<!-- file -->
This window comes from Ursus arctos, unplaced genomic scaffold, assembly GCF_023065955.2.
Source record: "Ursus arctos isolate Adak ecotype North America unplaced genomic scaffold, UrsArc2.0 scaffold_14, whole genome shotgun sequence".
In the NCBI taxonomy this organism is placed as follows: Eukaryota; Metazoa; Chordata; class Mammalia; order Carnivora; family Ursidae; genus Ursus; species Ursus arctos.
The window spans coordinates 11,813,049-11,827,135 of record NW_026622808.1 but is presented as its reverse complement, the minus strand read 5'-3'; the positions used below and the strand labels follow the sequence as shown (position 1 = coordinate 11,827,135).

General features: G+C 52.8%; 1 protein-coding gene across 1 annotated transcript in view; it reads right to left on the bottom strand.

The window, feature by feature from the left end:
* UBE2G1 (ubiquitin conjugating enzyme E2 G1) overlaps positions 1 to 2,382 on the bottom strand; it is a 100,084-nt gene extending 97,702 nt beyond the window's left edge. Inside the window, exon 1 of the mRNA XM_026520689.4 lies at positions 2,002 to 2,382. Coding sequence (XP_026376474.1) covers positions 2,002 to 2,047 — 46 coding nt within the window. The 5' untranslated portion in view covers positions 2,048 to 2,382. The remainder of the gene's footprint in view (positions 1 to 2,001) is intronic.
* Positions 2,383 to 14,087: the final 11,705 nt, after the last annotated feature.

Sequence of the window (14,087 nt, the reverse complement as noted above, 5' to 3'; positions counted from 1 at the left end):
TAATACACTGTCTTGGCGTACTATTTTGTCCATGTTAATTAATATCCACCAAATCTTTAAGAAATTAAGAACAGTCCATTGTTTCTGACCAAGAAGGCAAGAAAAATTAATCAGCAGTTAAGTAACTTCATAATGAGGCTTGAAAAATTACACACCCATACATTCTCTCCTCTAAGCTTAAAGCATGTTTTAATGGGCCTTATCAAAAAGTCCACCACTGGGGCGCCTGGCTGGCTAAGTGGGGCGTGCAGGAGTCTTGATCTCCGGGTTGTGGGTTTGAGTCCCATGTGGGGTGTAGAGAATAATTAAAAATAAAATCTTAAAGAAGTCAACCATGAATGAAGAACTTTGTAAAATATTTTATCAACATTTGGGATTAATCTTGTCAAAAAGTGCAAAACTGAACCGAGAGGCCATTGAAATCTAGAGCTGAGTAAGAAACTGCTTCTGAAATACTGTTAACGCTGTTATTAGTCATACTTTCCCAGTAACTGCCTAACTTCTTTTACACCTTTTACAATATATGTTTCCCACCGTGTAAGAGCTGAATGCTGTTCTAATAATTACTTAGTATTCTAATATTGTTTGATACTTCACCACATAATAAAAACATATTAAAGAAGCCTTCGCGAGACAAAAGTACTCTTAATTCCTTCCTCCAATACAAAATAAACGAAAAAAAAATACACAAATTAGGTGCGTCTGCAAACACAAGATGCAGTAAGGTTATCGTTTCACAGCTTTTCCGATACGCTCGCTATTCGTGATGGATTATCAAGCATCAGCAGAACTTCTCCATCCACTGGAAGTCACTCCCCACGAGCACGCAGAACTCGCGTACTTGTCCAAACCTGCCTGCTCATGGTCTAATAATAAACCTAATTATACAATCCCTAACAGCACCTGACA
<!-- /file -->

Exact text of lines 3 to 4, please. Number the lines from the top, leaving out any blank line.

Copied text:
In the NCBI taxonomy this organism is placed as follows: Eukaryota; Metazoa; Chordata; class Mammalia; order Carnivora; family Ursidae; genus Ursus; species Ursus arctos.
The window spans coordinates 11,813,049-11,827,135 of record NW_026622808.1 but is presented as its reverse complement, the minus strand read 5'-3'; the positions used below and the strand labels follow the sequence as shown (position 1 = coordinate 11,827,135).